If proof is required as to how big a deal Kubernetes actually is, a quick look at the CNCF will answer all your questions. An offshoot of The Linux Foundation, the Cloud Native Computing Foundation has effectively brought every major software vendor under one banner, and the list keeps growing. The CNCF announced two new members at VMworld 2017: VMware and Pivotal. Both companies signed up at the platinum level, which is the highest and most expensive “membership” available at the CNCF.
Now, Pivotal has a lot to do with cloud computing and is already involved helping organizations make the transition. For VMware, however, this looks a lot like throwing in the towel and admitting defeat. Before cloud computing and containers, VMware pretty much revolutionized the industry with its hardware virtualization.
When containers first started becoming popular, a lot of questions revolved around whether they would replace virtual machines. Those questions don’t need to be asked anymore. While VMs will probably always find use in the enterprise, containers and the cloud aren’t going anywhere, either. VMware also made its cloud acceptance clear by partnering with Amazon Web Services last year. That alliance has resulted in the VMware Cloud on AWS announced at VMworld 2017.
Amazon Web Services finally took the plunge after it probably started feeling left out, and with it completed the CNCF’s collection of all major public cloud vendors. If this were the game of monopoly, that would pretty much be like one player buying all the railroad propoerties and getting the bonus.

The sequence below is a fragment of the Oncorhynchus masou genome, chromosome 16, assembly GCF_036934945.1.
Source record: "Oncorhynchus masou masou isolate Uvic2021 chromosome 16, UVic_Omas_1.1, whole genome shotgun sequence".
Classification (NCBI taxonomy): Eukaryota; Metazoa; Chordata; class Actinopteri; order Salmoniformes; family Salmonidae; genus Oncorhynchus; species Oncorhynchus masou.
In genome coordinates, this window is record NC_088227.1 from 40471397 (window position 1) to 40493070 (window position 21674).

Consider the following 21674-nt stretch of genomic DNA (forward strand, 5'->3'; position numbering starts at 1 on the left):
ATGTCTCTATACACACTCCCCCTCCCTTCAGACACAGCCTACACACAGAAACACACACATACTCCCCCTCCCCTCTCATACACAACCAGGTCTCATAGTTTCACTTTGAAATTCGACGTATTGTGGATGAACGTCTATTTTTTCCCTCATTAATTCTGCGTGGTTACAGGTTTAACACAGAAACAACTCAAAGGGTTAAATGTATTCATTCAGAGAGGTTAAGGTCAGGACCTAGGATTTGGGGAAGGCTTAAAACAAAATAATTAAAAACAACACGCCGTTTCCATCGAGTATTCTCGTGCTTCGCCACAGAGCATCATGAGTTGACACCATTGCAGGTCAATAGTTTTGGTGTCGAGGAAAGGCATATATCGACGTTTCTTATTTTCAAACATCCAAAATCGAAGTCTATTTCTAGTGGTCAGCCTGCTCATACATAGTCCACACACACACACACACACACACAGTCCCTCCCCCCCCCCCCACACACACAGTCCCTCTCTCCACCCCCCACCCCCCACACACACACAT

If joining the CNCF and cozying up to Google is how you get closer to Kubernetes, then that’s exactly what VMware and Pivoltal are doing. Apart from joining the CNCF, both Pivotal and VMware also announced a new container service in collaboration with Google called Pivotal Container Service (PKS, for some reason. Maybe the “K” is for Kubo or Kubernetes). This service is a commercial version of Project Kubo, which is an open source project for managing Kubernetes between VMware’s on-premises and Google’s cloud.
Project Kubo was a collaboration between Google and Pivotal that delivered a “BOSH-managed” Kubernetes platform. BOSH is an open source tool chain for release engineering, deployment, and lifecycle management of large-scale distributed services. It has been the cornerstone of Cloud Foundry since 2011. With PKS, customers get all of the software-defined infrastructure from VMware, automation and orchestration from BOSH, with an additional layer called Kubernetes on top.